2013/01/19/the-upside-ofshame/ y c a g e L s a r t a The End of Sin In 1970, Sinatra announced the end of his musical career o Was given a big farewell on June 13, 1971 In 1973, he changed his mind! o Released Ol Blue Eyes is Back o Performed at the Nixon White House http://upopjazz.music.coocan.jp/eolblueeye.html y c

a g e L s a r t a The End of Sin Sinatra continued to perform through the 1980s and early 1990s o Also kept appearing in movies and on television In 1994, collapsed on stage in Virginia o Nevertheless, he finished his tour that year http://upopjazz.music.coocan.jp/eolblueeye.html h t a e D s

a r t Sina Sinatra passed away on May 14th, 1998 o He died of cardiac arrest and was 83 years old Although Sinatra has passed, he has left his mark on the pop musical industry and will remain one of the greatest pop artists of all time http://www.death2ur.com/ratpackgravesites.htm t c a p m I l a c i Sinatras Mus Defined the sound and style of pop pre-Beatles Revived the swing pop music and brought a new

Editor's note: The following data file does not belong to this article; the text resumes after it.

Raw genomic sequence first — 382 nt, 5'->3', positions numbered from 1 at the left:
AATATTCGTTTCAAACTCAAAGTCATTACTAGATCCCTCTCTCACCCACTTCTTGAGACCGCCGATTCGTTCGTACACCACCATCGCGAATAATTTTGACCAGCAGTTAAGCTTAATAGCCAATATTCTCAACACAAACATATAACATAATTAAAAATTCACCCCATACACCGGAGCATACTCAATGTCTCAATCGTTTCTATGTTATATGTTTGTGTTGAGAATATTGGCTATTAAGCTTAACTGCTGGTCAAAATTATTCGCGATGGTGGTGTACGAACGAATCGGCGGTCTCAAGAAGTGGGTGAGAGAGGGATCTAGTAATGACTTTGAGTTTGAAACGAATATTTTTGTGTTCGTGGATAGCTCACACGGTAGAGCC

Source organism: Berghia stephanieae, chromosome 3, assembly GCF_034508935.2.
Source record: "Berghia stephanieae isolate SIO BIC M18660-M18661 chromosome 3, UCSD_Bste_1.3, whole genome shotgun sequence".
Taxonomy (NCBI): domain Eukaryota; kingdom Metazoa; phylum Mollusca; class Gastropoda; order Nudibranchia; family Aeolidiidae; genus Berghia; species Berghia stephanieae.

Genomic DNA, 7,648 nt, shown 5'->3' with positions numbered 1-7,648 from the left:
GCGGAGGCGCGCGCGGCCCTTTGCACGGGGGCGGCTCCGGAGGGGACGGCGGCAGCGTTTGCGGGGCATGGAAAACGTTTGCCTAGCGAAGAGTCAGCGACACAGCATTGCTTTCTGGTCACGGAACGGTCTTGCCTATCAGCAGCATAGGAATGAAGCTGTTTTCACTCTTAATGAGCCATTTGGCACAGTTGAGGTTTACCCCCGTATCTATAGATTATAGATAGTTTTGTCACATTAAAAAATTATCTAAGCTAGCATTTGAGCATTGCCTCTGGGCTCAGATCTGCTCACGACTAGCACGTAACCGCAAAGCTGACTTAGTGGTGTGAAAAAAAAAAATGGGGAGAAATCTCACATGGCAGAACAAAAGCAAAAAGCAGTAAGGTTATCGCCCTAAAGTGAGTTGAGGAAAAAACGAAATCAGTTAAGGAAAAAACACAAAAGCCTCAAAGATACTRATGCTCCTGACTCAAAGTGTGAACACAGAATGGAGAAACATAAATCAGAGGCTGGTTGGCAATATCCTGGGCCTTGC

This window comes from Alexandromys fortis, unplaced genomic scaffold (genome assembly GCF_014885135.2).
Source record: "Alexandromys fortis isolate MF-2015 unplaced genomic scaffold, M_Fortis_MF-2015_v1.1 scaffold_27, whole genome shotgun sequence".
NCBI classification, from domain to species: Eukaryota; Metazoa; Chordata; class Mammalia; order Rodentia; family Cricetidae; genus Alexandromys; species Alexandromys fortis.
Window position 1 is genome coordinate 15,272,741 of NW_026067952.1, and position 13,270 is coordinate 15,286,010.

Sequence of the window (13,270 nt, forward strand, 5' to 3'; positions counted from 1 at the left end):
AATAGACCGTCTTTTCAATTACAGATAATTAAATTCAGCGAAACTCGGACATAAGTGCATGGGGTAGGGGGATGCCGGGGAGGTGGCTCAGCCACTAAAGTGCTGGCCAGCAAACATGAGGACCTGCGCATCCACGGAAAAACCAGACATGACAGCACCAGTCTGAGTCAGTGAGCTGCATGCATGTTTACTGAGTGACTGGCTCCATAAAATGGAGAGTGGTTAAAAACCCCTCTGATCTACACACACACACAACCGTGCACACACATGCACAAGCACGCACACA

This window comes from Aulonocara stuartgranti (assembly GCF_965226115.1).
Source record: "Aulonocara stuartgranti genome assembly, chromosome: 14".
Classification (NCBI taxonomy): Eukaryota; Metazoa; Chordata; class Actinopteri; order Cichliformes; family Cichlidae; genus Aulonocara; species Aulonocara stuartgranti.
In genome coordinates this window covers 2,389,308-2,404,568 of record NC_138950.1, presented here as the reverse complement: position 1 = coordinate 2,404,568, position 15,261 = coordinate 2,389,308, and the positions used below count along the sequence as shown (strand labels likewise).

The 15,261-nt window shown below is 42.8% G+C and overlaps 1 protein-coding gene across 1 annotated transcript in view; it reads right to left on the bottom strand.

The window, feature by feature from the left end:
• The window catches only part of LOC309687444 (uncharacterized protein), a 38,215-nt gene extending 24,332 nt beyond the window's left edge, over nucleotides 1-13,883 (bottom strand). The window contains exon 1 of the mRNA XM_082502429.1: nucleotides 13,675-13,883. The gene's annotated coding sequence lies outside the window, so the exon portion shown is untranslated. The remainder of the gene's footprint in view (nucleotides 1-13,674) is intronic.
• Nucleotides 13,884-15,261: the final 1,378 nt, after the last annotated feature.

level of sophistication to the pop market Helped to establish and popularize the entertainment business of Las Vegas Sinatra had a rhythmic belting sound that was associated with Vegas He influenced artists including Sara Bereilles, John Legend, John Mayer, Bono from U2, and Michael Buble. Musical Style Knew how to produce the sound of loneliness in songs o May have been related to his many insecurities During childbirth doctors forceps left scar a down his face Had acne scars from his teen years Wore elevator shoes (was only 57) Had multiple suicide attempts Had a signature vocal stutter during his slow ballads Incorporated emotion into his songs o Sang about romance with hints of lust s